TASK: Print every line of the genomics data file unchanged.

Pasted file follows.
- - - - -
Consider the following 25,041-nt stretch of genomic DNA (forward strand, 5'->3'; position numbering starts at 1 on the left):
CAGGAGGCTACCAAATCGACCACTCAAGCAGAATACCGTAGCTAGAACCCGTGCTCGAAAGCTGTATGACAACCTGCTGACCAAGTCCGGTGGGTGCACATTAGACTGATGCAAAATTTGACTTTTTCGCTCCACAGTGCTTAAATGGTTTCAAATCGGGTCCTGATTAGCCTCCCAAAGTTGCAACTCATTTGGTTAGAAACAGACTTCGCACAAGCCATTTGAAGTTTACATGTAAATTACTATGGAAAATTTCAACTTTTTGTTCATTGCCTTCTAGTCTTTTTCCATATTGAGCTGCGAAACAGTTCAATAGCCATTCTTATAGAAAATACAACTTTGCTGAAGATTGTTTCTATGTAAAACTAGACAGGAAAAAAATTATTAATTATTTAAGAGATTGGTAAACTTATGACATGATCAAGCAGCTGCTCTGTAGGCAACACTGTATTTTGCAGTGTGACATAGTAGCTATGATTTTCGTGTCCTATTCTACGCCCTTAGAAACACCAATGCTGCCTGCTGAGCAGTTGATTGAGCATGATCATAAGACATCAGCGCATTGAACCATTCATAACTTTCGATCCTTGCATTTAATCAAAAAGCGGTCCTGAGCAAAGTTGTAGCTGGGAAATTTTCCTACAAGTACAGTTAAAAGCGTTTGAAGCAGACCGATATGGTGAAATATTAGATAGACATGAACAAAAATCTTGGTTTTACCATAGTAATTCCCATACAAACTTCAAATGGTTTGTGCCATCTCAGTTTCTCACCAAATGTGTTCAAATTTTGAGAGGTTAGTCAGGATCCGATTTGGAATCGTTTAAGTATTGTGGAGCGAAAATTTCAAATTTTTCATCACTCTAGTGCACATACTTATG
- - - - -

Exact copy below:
Consider the following 25,041-nt stretch of genomic DNA (forward strand, 5'->3'; position numbering starts at 1 on the left):
CAGGAGGCTACCAAATCGACCACTCAAGCAGAATACCGTAGCTAGAACCCGTGCTCGAAAGCTGTATGACAACCTGCTGACCAAGTCCGGTGGGTGCACATTAGACTGATGCAAAATTTGACTTTTTCGCTCCACAGTGCTTAAATGGTTTCAAATCGGGTCCTGATTAGCCTCCCAAAGTTGCAACTCATTTGGTTAGAAACAGACTTCGCACAAGCCATTTGAAGTTTACATGTAAATTACTATGGAAAATTTCAACTTTTTGTTCATTGCCTTCTAGTCTTTTTCCATATTGAGCTGCGAAACAGTTCAATAGCCATTCTTATAGAAAATACAACTTTGCTGAAGATTGTTTCTATGTAAAACTAGACAGGAAAAAAATTATTAATTATTTAAGAGATTGGTAAACTTATGACATGATCAAGCAGCTGCTCTGTAGGCAACACTGTATTTTGCAGTGTGACATAGTAGCTATGATTTTCGTGTCCTATTCTACGCCCTTAGAAACACCAATGCTGCCTGCTGAGCAGTTGATTGAGCATGATCATAAGACATCAGCGCATTGAACCATTCATAACTTTCGATCCTTGCATTTAATCAAAAAGCGGTCCTGAGCAAAGTTGTAGCTGGGAAATTTTCCTACAAGTACAGTTAAAAGCGTTTGAAGCAGACCGATATGGTGAAATATTAGATAGACATGAACAAAAATCTTGGTTTTACCATAGTAATTCCCATACAAACTTCAAATGGTTTGTGCCATCTCAGTTTCTCACCAAATGTGTTCAAATTTTGAGAGGTTAGTCAGGATCCGATTTGGAATCGTTTAAGTATTGTGGAGCGAAAATTTCAAATTTTTCATCACTCTAGTGCACATACTTATG